Practice makes perfect: A graduate’s reflection on curricular gaps in skill development

By Trager Hintze, PharmD; Kasidy McKay, PharmD, BCPS; Shanna K. O’Connor, PharmD

My role in the development, management, and delivery of a Medication Therapy Management (MTM) service during my 3rd professional year at Idaho State University College of Pharmacy revolutionized my education, and prepared me for Advanced Pharmacy Practice Experiences (APPE). Through delivery of this community pharmacy service, I was able to apply what I was learning in the classroom to practice.

My development through work with MTM

The MTM service was typical of those offered under Medicare Part D and involved both Complete Medication Reviews (CMRs) and targeted interventions through two major online platforms.1-5 During this 10-month longitudinal experience, I created a workflow process, renewed national contracts, and delivered patient care. I was lead on the project and worked closely with a community-based resident. The skills in which I have seen noticeable improvement as part of this service are outlined in Table 1.

Table 1: Student perspective: Benefits of the experience

Skill

How I improved through the MTM service

Verbal Communication

Explained medications and disease states to patients in simple language. Communicated to providers actions performed and patient preferences.

Written Communication

Prescriber communication forms required concise recording of the interventions made during the MTM assessment.

Recall Ability

Consistently reviewing common medications, disease states, and monitoring parameters reinforced classroom lessons.

Clinical judgement

Knowing when to appropriately make, or not make, an intervention when speaking to a patient.

Self-awareness

Presenting patients to a pharmacist allowed for self-reflection which helped tailor education to my needs.

Managerial skills

Managed billing and reimbursement documentation.

Confidence

Frequent patient encounters and feedback from my instructor, increased my confidence for future experiences.

How I noticed a gap in the curriculum

After managing the MTM service, I had the opportunity to train another student to take over the program. As I reflected on my role in the project and how to best translate my responsibilities to another student, I recognized a curricular gap that could be remedied through course revision processes established at the college. During the first few years of the pharmacy curriculum, I perceived few opportunities to practice genuine direct patient care and there was a reliance on overly-simplistic case scenarios within the didactic courses. In the classroom, mock cases and scenarios were frequently titled with the intervention and disease state, reducing case authenticity and encouraging students to deliver an overly-scripted rote presentation rather than practice problem solving. Real patients are complex and students need to develop verbal communication skills to critically assess and determine specific interventions, based on communications with the patient. In a patient encounter, emphasizing medication knowledge is helpful, but listening to a patient’s concerns and knowing when to interject and educate the patient on their medication or disease state is even more critical. The skill of active listening is one that I also recognized a disparity between classroom and practice activities. Even though we had required interprofessional and Introductory Pharmacy Practice Experiences (IPPE), they did not contribute to my growth as much as the MTM service did. Many of these activities were unstructured and functioned more as a shadowing experience versus the full immersion that the MTM service provided.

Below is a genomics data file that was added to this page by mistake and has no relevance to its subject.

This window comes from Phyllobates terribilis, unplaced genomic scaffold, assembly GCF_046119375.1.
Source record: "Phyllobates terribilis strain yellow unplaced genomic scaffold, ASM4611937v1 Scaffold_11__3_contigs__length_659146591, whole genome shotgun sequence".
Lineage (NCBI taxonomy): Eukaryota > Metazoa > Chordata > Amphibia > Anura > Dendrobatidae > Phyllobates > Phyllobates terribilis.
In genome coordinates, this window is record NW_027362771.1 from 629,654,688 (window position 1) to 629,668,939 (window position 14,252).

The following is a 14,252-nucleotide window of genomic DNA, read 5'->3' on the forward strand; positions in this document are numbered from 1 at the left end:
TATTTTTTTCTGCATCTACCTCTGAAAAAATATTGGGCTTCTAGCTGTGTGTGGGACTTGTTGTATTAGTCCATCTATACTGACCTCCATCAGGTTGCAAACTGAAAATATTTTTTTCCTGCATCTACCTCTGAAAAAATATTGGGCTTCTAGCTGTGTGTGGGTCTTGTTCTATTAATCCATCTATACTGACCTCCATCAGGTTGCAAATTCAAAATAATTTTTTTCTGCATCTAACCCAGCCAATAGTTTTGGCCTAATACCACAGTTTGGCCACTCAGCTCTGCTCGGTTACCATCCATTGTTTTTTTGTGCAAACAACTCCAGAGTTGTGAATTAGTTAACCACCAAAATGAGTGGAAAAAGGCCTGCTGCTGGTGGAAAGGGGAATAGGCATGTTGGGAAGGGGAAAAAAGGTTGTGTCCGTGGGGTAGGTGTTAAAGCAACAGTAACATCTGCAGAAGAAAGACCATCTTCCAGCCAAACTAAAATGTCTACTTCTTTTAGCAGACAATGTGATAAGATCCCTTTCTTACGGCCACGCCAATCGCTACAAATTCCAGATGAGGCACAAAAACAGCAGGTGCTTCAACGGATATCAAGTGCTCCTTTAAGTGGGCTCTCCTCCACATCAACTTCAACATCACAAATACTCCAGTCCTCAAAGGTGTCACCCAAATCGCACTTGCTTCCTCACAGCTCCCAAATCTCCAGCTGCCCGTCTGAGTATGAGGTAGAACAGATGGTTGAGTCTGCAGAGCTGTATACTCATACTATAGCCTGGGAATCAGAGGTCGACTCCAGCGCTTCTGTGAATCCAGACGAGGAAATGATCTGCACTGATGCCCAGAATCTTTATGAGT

Strategies to help your students: